WEST PALM BEACH, FLA.-
Last week, leaders from the Norton Museum of Art
and Gilbane Building Company, along with Museum staff and more than 100 construction workers attended a topping out ceremony for The New Nortonthe Museums $100 million, Foster + Partners-designed expansion project. At the construction site, a tree was attached to a steel beam signed by construction workers and other attendees, and hoisted by GBC to the structures highest point. The longstanding tradition of the topping out ceremony is inspired by the Scandinavian tradition of placing a tree atop a new building to appease the tree-dwelling spirits for displacing their brethren.
At the ceremony, Norton Board Chair Harry Howell, Building Committee Chair Larry Sosnow, Executive Director Hope Alswang, and Gilbane V.P. Robert Hayes thanked the workers who have contributed to the realization of the 42,000-square foot wing. In her remarks, Alswang stated: We are thrilled to achieve this major construction milestone and are grateful to everyone who is helping us realize The New Norton. The expansion will allow the Museum to better serve the more than 100,000 annual visitors who attend exhibitions and programming, including the 12,000 schoolchildren the Norton educates each year. She added that, The New Norton is a transformative project for the Palm Beach County community and beyond. The new building has not only contributed jobs toour local community, it will also give our county a landmark building by an architect of international renown and dramatically expand visitation.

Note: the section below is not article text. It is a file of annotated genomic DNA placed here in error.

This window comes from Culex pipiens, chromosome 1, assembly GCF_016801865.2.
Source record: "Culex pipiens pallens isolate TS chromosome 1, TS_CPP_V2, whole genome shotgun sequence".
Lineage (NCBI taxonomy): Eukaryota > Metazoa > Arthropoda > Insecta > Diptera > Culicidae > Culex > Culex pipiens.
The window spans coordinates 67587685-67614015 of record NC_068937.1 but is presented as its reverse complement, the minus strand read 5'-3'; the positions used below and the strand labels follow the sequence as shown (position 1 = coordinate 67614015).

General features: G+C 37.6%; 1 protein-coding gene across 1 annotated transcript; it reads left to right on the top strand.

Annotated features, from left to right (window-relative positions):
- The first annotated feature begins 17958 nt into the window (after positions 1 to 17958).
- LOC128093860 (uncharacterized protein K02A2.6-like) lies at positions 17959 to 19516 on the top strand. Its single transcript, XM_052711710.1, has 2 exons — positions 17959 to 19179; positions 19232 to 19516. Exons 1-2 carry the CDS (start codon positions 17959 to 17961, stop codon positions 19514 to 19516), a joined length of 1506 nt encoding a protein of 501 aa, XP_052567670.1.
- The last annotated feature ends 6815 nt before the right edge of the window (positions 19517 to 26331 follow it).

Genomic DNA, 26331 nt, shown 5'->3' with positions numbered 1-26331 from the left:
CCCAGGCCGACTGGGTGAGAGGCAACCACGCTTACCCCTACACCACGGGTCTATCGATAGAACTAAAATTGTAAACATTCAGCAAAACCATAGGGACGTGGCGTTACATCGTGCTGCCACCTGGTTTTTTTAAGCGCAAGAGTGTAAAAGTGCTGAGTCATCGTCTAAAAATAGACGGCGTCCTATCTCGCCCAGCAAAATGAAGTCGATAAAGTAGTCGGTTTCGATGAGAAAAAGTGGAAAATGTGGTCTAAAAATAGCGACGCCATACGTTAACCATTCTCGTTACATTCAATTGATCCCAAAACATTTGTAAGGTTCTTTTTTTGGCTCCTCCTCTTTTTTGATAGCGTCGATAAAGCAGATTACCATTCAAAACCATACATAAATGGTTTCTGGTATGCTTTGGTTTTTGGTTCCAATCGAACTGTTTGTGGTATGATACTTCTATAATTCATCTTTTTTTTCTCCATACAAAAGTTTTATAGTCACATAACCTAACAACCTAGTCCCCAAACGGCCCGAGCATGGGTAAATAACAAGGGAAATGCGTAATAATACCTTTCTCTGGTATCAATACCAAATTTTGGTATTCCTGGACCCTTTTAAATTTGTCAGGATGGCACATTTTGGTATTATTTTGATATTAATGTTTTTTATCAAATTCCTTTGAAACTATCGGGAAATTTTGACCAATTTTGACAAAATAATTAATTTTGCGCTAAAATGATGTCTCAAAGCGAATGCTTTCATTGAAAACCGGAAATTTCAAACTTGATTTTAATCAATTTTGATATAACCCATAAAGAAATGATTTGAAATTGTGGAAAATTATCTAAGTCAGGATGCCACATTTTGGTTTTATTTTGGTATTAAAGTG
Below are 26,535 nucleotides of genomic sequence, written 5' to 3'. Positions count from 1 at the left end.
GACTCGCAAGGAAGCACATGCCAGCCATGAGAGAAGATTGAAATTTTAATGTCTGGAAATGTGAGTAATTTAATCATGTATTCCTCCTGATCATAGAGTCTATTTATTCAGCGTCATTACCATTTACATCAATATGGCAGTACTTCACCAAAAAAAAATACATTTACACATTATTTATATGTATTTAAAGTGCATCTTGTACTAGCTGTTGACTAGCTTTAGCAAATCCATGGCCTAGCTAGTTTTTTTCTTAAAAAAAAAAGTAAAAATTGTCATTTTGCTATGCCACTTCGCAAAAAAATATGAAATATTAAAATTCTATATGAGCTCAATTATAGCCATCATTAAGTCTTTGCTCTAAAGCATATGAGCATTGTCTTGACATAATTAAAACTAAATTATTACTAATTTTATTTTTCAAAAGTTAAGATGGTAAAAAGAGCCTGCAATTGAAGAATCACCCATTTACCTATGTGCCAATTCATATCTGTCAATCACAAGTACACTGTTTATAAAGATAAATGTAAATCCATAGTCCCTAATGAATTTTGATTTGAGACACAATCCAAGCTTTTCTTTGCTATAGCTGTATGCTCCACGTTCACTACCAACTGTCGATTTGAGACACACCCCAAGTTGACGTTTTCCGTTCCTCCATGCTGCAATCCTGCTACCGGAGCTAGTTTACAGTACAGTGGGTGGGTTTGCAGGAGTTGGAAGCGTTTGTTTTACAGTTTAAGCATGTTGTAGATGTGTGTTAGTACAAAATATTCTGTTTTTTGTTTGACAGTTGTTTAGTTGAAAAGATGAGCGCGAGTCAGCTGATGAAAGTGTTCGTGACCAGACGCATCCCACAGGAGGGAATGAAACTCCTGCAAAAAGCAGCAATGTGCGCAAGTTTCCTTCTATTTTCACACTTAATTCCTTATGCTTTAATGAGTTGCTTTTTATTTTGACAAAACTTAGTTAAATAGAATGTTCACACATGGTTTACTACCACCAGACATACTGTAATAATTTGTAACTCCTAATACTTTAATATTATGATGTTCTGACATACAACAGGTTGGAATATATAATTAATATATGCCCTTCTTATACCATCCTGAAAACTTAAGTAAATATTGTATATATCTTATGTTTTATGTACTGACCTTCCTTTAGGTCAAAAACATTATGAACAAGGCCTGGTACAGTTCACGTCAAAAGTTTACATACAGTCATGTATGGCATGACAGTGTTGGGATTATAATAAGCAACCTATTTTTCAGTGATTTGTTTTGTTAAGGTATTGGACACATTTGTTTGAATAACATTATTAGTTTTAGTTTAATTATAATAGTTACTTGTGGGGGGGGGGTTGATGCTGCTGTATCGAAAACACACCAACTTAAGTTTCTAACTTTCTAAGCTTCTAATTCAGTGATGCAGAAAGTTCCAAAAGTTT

In 2016, the Norton broke ground for a visionary expansion designed by architecture firm Foster + Partners, under the direction of Pritzker Prize-winning architect Lord Norman Foster. The project reorients the Nortons entrance to the main thoroughfare of South Dixie Highway, restoring the symmetry of the museums original 1941 design, and includes a new 42,000-square-foot West Wing that nearly doubles education space, and increases gallery space for the Nortons renowned collection. The transformation of the Museums 6.3-acre campus will create a museum in a garden, featuring new, verdant spaces and a sculpture garden.